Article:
Spain now has the second-highest number of novel coronavirus cases in Europe.
More than 18,000 people are infected, and more than 800 have died. Over the weekend, the Spanish government put the country on lockdown: No one may leave their house unless it’s for work, to buy food or medical supplies, or for emergencies. Police are patrolling the streets in nearly every town and city, and people face fines of more than $1,000 if they are found away from their homes for any non-essential reason.
But for some Spaniards, there’s a sort of escape.
In Spain, rural towns have emptied over the past few decades as young people moved to the cities for jobs and university degrees. But in recent days, this mass exodus has been reversed: Many of those with family or second homes in the countryside have fled big cities to be closer to relatives or to have more space while they’re quarantined.
Armand Castany, 22, is one of them. He lives in Barcelona, where he studies at the Pompeu Fabra University, but classes are suspended indefinitely. His extended family, however, lives in a small town called Moià an hour and a half away from the city.
“During times of emergency like this, people go where their emotional support is,” Castany said. He adds that he’s limiting physical interactions with people as much as possible for fear of bringing the virus from Barcelona, where people live in cramped spaces.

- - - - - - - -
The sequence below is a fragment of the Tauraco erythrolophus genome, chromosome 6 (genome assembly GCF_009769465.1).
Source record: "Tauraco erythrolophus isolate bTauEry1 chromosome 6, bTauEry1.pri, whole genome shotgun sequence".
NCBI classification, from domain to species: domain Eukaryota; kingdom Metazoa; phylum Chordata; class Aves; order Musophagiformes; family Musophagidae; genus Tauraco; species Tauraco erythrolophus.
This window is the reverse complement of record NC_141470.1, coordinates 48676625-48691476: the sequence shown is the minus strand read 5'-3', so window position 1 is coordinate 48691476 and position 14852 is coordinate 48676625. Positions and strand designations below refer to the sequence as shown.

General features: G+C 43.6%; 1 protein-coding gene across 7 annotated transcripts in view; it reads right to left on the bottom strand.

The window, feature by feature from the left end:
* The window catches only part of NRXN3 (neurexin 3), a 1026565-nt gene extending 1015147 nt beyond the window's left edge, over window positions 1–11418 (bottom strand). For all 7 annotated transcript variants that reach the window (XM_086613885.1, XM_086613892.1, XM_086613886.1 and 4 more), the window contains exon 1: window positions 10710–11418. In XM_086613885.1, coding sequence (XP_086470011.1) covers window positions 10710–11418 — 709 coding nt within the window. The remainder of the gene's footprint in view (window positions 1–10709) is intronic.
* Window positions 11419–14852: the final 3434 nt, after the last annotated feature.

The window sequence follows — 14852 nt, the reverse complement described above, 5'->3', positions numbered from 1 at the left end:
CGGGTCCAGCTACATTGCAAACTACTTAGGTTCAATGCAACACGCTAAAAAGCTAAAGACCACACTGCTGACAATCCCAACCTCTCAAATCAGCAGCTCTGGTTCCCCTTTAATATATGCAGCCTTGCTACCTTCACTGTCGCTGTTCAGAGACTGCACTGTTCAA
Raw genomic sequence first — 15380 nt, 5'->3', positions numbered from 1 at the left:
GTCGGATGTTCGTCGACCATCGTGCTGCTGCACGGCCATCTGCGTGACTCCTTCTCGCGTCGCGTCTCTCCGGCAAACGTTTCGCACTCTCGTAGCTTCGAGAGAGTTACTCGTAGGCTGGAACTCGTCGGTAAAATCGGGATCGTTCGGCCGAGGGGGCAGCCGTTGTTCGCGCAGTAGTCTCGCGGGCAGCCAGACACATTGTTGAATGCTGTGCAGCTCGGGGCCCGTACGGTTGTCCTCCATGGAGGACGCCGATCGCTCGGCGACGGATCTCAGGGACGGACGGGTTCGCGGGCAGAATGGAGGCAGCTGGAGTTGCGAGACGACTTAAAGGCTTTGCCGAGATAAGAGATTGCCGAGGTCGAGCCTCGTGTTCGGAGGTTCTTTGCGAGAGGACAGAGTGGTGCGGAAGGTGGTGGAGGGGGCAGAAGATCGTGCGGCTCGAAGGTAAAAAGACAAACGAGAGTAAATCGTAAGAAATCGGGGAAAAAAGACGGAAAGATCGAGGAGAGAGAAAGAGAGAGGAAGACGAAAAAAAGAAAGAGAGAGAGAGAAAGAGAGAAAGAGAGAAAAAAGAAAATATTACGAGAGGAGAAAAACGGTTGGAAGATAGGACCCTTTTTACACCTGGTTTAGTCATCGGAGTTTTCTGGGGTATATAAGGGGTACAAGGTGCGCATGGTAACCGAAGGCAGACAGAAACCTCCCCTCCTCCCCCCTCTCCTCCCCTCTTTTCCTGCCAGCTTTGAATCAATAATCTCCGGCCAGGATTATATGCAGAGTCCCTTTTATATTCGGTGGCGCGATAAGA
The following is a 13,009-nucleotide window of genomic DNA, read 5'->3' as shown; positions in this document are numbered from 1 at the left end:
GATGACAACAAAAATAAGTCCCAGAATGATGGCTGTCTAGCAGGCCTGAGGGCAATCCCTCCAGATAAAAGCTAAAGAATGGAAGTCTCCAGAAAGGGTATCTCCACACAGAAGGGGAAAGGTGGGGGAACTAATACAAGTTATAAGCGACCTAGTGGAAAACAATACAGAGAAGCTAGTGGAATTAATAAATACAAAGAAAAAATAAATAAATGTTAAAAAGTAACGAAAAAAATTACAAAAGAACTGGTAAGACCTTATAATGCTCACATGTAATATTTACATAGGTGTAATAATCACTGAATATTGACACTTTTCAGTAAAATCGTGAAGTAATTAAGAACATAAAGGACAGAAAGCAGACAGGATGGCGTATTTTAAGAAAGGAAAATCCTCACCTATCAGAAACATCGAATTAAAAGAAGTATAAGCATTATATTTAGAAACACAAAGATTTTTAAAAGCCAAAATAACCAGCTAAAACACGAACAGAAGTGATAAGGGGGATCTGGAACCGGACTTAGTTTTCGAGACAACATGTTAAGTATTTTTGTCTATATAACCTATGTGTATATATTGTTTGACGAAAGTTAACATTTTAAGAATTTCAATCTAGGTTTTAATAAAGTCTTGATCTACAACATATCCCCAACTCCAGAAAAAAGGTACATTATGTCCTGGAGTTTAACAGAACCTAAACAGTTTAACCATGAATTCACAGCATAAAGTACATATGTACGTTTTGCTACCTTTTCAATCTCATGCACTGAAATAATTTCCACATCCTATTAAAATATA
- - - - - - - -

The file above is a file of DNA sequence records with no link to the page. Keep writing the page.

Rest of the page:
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In Moià’s town center, the roads are nearly empty. The usual crowds strolling the narrow pedestrian streets are cooped up at home. Most people who are out are going to or coming from the grocery store or the pharmacy. Some of them wear masks — and all of them keep their distance. The usual chatter of teenagers walking in groups and people eating in cafés is gone.
Now, any signs of life come mostly from people’s backyards.
But some locals aren’t too happy about the influx of city folks who have come to spend their quarantine in the countryside.
“It’s a little bit selfish, isn’t it, for city people to flee here? We don’t have the kind of health services here they have in Barcelona.”
“It’s a little bit selfish, isn’t it, for city people to flee here?” 51-year-old Yolanda Burdó said. “We don’t have the kind of health services here they have in Barcelona.”
Burdó works at a retirement home where new rules prohibit outside visitors. She says she worries the influx of outsiders will collapse the local health care system.
“The nearest hospital is half an hour away, and even there they lack some equipment,” Burdó said. “The most serious cases are sent over to Barcelona.”
She says she's mostly upset at the families who came to Moià for the simple comfort of having more space. Some houses in Moià are vacation homes owned by those who spend their summer months outside the city.
Still, there are signs of cooperation in Moià. People are coming together to organize support networks. They’re delivering food and supplies to those in vulnerable situations who can’t leave their houses for fear of putting their lives at risk — and offering childcare services to those who still have to work.
“I hope these difficult times will help everybody learn to live in community,” Burdó said. “It should teach us to be less individualistic and to think about what we can do to help those around us.”
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